Regular cleanings can also warn of any repairs or other serious issues needing attention before they become an emergency. Most homeowners spend an average of $225 for chimney sweeping.
A Guide to Wood-Burning Stove Installation
Chimney sweeping is important for ensuring the safety of your chimney and fireplace—enlisting the help of a local chimney sweeper will ensure the job gets done right. During your cleaning, it’s a good idea to invest in the cost for a chimney inspection to check for damage, pests, creosote, and other hazards. If you believe your chimney has damage, it’s a good idea to plan for extra chimney repair costs.
Creosote is a byproduct of burning wood, coal, pellets, or oil. Read more about Chimney Sweep Littleton here. When wood burns in a fireplace, the smoke rises and cools, leaving a black, oily residue on the chimney walls. Creosote is highly combustible and can cause chimney fires if ignited.
Chimney Sweep Cost Estimator by Type of Fireplace or Stove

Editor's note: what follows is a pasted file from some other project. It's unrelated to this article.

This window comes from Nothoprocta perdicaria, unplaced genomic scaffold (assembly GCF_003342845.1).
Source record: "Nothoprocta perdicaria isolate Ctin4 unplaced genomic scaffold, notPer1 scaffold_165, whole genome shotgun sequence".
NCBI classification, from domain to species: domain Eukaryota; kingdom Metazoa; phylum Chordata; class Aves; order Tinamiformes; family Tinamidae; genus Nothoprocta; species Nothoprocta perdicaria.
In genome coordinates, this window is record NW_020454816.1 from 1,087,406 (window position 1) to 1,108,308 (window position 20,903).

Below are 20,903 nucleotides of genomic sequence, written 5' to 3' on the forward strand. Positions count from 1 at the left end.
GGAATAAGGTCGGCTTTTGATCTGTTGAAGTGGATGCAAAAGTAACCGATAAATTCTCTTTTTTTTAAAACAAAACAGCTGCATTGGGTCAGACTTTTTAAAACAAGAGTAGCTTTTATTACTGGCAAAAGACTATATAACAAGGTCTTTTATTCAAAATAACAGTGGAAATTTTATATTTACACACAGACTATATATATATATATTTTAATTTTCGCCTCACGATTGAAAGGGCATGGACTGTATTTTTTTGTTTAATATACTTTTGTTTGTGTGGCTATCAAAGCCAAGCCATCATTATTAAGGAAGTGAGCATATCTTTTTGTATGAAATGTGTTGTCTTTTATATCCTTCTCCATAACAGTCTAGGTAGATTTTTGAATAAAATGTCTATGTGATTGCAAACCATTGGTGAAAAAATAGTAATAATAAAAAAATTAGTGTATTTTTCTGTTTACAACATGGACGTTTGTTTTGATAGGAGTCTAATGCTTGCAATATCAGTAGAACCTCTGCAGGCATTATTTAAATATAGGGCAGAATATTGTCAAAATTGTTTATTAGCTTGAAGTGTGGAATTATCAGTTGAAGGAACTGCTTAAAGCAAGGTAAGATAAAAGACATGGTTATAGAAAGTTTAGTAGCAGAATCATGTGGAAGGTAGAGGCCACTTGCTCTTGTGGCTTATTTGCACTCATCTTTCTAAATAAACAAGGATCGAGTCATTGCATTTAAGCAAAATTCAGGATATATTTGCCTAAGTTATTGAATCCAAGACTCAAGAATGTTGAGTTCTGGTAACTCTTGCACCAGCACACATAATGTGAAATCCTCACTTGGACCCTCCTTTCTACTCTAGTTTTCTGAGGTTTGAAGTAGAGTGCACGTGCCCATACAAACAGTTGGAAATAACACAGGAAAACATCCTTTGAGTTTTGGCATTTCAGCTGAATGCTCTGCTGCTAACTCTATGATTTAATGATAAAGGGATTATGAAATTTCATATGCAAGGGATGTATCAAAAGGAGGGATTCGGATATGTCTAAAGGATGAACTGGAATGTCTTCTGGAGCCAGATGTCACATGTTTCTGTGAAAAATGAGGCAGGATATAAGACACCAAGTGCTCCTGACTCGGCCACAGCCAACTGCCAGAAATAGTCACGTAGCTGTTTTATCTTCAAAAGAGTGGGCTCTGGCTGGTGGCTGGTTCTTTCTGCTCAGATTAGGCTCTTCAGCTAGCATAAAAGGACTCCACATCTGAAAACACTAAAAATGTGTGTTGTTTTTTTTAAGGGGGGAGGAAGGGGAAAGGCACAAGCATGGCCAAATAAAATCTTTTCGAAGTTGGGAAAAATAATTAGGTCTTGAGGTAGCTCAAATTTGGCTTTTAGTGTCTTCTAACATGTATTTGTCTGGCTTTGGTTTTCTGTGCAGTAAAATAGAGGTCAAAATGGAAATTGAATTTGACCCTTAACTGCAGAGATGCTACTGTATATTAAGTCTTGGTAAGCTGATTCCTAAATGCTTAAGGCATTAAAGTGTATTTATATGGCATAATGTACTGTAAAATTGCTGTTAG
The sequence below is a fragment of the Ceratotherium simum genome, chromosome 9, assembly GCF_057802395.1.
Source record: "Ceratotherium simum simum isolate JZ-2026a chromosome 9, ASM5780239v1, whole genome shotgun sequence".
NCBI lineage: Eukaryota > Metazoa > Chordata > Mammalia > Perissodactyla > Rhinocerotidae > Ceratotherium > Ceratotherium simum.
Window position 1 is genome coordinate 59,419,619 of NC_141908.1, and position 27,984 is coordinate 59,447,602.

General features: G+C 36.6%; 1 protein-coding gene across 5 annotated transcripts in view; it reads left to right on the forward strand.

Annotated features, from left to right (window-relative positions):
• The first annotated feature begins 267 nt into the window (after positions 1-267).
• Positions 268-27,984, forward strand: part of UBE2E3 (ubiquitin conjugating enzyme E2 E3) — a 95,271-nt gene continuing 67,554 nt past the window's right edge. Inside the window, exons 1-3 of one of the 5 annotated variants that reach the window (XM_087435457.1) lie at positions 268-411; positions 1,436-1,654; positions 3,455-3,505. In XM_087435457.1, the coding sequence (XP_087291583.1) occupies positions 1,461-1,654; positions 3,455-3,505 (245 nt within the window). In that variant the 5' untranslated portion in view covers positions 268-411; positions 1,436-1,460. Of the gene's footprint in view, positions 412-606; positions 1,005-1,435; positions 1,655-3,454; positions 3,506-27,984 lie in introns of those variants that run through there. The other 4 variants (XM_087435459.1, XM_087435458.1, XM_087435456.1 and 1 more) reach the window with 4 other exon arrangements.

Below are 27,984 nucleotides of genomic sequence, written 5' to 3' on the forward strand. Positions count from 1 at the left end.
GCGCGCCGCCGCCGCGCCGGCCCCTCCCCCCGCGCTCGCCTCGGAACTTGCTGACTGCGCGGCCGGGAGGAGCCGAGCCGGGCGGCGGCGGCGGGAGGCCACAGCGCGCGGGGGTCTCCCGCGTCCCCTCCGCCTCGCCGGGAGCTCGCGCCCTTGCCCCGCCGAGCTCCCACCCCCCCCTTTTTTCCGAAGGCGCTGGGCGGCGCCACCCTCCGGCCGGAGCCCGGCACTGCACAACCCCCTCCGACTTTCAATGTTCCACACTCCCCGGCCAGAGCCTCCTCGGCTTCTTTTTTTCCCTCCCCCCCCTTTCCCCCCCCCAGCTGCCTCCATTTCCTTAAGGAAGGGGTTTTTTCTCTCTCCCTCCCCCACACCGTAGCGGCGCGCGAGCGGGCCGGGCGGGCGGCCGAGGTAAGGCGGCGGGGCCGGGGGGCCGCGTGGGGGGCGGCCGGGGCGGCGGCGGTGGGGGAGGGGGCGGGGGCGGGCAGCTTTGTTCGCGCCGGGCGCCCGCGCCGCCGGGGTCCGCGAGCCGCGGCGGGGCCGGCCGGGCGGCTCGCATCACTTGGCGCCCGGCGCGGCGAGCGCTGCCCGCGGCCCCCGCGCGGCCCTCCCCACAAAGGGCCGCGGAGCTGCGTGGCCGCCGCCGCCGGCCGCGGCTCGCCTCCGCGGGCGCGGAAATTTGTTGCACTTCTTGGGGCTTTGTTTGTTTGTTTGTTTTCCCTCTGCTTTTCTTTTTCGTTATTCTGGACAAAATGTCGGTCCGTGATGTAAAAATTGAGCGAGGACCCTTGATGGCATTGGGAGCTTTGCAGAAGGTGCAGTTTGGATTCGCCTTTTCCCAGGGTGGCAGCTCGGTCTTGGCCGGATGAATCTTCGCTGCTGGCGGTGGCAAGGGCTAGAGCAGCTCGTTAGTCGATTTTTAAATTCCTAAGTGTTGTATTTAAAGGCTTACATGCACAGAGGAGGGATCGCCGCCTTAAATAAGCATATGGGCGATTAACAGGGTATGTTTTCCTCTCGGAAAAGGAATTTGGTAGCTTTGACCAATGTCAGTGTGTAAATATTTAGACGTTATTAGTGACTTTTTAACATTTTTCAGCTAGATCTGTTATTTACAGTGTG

As a DIY sweeper you probably don’t need to do this but certainly do keep an eye out for this when you do start to use the fire again. If there are any problems then you should contact a professional sweep. If this is the case then all signs are good that everything is as it should be and there is no leakage between the chimneys.
Chimney Inspection Level 3
Installing a chimney cap costs $300 on average, with prices ranging anywhere between $75 and $1,000. A professional is likely to recommend a chimney cap if you have issues with downdrafts—these also help keep debris, water, and animals out of your chimney. This highly flammable substance can start a chimney fire that may spread to your roof or walls, causing significant damage and risk to life. A chimney filled with buildup can also trap toxic gases in the home. In addition, if the chimney isn’t cleaned, it won’t operate efficiently, leading to higher energy costs for the homeowner. Burning creosote logs can help loosen up to 60 percent of residue in the flue by chemically changing the oily creosote into a flaky consistency that falls into the fireplace. However, debris can still get stuck if a chimney is slanted, and if it drops into a fire in the fireplace, the creosote could cause a chimney fire.